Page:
If L:K (field extension) is finite and seperable but not normal, then
|Gal(L:K)|<[L:K]. where Gal(L:K) is the group of k-Auts on L. [L:K] is the degree of the extension.
Since L:K is finite and seperable it is simple so i can say .
I think i need to show that m(x) the minimal polynomial of cannot split over L.
All i can say is that since it's not seperable, there is an irreducible polynomial in K[x] which doesn't split over L. how can i show that m(x) cannot split also.
Any help is good.
Thanks
EDIT: also i know [L:K]=degree of m(x) and |Gal(L:K)|=the number of zeroes m(x) has in L
EDIT2:Hang on can't i use the definition of normality and say; it's not normal so there is an irreducible poly f(x) over K[x] which has a zero in but doesn't split over L. so and so m(x)|f(x). and m(x)=f(x). so m(x) doesn't split???? i'm a bit wary of the part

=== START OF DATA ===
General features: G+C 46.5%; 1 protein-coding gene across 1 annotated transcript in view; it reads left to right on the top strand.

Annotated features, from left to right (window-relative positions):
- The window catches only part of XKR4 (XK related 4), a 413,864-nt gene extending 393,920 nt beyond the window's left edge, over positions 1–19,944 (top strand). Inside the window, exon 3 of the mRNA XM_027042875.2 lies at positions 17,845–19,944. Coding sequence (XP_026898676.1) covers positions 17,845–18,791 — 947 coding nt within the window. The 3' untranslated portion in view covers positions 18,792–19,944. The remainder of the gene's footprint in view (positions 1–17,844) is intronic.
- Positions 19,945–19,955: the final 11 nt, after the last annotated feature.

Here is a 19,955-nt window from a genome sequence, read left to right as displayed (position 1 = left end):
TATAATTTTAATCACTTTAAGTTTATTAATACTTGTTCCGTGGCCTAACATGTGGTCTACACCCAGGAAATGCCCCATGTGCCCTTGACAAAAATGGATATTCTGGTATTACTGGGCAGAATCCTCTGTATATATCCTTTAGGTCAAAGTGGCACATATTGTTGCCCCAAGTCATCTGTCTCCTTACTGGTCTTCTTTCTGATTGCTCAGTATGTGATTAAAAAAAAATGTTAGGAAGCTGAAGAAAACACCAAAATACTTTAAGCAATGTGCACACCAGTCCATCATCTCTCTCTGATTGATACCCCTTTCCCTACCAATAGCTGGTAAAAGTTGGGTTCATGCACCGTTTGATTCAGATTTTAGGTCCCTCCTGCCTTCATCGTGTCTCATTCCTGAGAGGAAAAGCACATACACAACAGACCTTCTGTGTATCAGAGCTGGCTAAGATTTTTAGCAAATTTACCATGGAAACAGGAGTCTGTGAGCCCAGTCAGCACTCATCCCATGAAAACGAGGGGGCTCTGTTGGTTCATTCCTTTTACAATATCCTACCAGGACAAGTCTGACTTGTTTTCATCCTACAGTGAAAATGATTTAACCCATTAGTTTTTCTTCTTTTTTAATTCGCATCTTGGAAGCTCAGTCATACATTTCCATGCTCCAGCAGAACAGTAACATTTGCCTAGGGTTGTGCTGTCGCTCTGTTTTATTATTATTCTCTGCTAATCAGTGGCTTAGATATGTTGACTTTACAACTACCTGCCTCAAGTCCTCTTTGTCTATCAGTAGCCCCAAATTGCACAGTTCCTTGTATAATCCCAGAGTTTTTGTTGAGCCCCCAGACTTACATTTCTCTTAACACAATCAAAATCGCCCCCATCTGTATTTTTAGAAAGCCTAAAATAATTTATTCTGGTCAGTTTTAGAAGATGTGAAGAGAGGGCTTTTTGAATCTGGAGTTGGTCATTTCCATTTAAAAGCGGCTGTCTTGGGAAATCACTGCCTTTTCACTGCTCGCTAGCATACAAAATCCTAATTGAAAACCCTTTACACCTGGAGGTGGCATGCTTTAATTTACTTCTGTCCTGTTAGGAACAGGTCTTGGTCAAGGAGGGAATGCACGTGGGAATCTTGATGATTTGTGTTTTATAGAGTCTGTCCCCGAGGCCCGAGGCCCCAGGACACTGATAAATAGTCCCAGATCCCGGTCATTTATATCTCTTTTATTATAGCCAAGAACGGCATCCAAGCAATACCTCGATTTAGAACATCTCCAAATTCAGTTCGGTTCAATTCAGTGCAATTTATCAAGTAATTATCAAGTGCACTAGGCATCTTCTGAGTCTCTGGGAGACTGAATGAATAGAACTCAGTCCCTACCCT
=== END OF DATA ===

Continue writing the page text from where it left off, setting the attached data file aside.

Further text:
Well i managed to do it i think for anyone interested;
Proof
so let m(x) be the minimum polynomial of over K.
if deg(m(x))=1 then contradiction since K:K is normal.
so deg(m(x))>1, say n.
suppose m(x) splits in L.
and
let M be a splittin field for m(x) over K such that M is a subset of L. then we must have that for all i. and M is a field so
so L is a splitting field for m(x) over K. but then this means L:K is finite and normal. so m(x) cannot split in L (or any subset of L). So